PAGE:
NSA Supercenters to Store Americans’ Private Data Permanently

Posted on November 13, 2009


By Thomas R. Eddlem

October 29, 2009 “New American” — The National Security Agency is building huge new storage facilities to store the unconstitutionally gained data on the American people’s telephone calls and Internet traffic permanently, including new buildings in suburban Salt Lake City, Utah, and San Antonio, Texas.

The NSA has been keeping permanent records of all American’s telephone call habits and Internet traffic since shortly after September 11, 2001, according to major news reports, without the constitutionally required warrants from a court.

No longer able to store all the intercepted phone calls and e-mail in its Ft. Meade, Maryland, headquarters, the NSA is engaging in its own housing boom. How much data will these giant, multibillion dollar new facilities hold? According to James Bamford of the New York Review of Books, the facility in Utah alone could hold data that will be measured in Yottabytes. Never heard of Yottabytes? You’re not alone. Most computers sold at stores still measure their storage at gigabytes, or billions of bits of data. A few store a terrabyte of information, or one trillion bits of information. That’s 1,000,000,000,000 pieces of information. Yottabytes is the highest number that has yet been named in computer information. The number is septillions of billions of bits of data, or 1,000,000,000,000,000,000,000,000 bits of data.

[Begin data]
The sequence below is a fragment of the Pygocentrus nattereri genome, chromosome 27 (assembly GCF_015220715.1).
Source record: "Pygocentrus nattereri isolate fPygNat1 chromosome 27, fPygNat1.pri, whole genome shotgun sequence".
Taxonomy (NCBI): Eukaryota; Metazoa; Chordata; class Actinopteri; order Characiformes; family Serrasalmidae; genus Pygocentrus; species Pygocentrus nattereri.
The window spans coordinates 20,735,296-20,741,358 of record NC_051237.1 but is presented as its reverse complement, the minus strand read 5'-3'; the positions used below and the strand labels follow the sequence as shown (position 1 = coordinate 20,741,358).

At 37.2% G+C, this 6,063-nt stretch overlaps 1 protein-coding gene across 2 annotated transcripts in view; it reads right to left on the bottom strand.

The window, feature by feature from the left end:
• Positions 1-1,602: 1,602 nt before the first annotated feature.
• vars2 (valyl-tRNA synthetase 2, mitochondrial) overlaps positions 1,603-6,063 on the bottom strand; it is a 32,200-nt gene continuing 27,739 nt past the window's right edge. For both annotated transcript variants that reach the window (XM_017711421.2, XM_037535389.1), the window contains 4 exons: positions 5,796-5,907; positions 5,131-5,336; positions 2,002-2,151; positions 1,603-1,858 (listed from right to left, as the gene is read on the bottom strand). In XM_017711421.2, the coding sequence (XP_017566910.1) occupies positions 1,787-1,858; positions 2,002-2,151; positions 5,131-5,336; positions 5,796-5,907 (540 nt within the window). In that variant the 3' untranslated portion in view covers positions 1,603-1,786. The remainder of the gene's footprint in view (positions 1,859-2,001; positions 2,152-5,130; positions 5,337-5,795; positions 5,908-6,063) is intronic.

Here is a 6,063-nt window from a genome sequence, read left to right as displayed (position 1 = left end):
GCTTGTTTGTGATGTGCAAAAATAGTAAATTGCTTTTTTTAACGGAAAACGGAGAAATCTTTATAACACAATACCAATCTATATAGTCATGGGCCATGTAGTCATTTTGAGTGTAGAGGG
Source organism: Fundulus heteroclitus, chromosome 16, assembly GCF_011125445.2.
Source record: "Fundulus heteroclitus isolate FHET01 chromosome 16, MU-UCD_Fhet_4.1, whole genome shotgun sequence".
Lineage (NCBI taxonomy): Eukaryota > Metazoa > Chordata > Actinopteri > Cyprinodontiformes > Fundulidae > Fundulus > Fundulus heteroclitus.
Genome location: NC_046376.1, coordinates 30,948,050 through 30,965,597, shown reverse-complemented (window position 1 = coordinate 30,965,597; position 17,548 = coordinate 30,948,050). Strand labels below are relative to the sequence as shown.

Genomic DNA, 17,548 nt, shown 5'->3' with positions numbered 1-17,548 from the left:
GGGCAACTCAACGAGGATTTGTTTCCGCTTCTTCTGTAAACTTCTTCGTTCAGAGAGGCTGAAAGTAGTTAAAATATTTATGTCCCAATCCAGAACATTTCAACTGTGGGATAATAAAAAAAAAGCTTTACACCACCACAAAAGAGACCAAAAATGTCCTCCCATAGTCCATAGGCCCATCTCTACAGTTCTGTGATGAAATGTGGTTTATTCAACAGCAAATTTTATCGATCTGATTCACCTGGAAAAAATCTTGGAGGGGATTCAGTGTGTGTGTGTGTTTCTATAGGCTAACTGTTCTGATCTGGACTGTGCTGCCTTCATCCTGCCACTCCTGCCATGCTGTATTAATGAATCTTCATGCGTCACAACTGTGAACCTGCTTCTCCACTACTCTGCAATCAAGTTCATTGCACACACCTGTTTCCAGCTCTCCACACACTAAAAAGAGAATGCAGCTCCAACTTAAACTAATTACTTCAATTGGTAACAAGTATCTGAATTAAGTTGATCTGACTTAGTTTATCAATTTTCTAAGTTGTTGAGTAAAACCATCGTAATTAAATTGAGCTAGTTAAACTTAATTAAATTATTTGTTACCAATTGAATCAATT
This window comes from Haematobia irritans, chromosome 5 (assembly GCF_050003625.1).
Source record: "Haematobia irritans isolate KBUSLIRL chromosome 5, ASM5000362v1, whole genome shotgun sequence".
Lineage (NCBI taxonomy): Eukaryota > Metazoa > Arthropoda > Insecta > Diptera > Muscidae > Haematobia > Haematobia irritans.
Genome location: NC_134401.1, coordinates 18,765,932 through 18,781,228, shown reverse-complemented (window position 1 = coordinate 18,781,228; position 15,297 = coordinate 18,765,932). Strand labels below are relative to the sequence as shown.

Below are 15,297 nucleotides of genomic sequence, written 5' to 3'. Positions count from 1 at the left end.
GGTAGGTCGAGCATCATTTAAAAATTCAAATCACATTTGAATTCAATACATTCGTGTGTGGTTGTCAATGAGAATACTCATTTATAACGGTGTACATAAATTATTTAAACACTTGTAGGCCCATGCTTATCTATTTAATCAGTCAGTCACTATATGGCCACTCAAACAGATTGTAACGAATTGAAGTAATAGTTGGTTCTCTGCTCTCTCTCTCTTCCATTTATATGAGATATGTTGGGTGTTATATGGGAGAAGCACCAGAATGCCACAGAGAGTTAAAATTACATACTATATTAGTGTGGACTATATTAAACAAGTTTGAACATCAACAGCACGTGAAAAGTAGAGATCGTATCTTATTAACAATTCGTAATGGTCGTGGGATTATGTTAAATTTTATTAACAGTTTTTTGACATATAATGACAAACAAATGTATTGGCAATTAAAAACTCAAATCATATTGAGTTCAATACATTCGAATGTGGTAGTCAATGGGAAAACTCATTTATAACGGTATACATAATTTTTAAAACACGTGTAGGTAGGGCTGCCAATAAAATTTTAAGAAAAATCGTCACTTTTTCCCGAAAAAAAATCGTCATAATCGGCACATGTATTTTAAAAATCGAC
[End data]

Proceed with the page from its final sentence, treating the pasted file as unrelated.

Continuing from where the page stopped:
In his review of Matthew M. Aid’s new book on the NSA, The Secret Sentry: The Untold History of the National Security Agency, Bamford noted that the NSA assault on the Constitution’s Fourth Amendment has taken place without public opposition or even public debate. “Unlike the British government, which, to its great credit, allowed public debate on the idea of a central data bank,” Bamford wrote, “the NSA obtained the full cooperation of much of the American telecom industry in utmost secrecy after September 11.” And when the British government held that debate, the people rose up against such a “big brother”-style plan:

When the plans were released by the UK government, there was an immediate outcry from both the press and the public, leading to the scrapping of the “big brother database,” as it was called. In its place, however, the government came up with a new plan. Instead of one vast, centralized database, the telecom companies and Internet service providers would be required to maintain records of all details about people’s phone, e-mail, and Web-browsing habits for a year and to permit the government access to them when asked. That has led again to public anger and to a protest by the London Internet Exchange, which represents more than 330 telecommunications firms.

Not so in America, where economically challenged communities are welcoming the multibillion dollar construction work to create the facilities. Freedom can be traded for temporary prosperity, according to local officials in Utah, as reported by a news segment on KSL, Salt Lake City’s NBC affiliate. [Please click here to read the remainder of the whole article]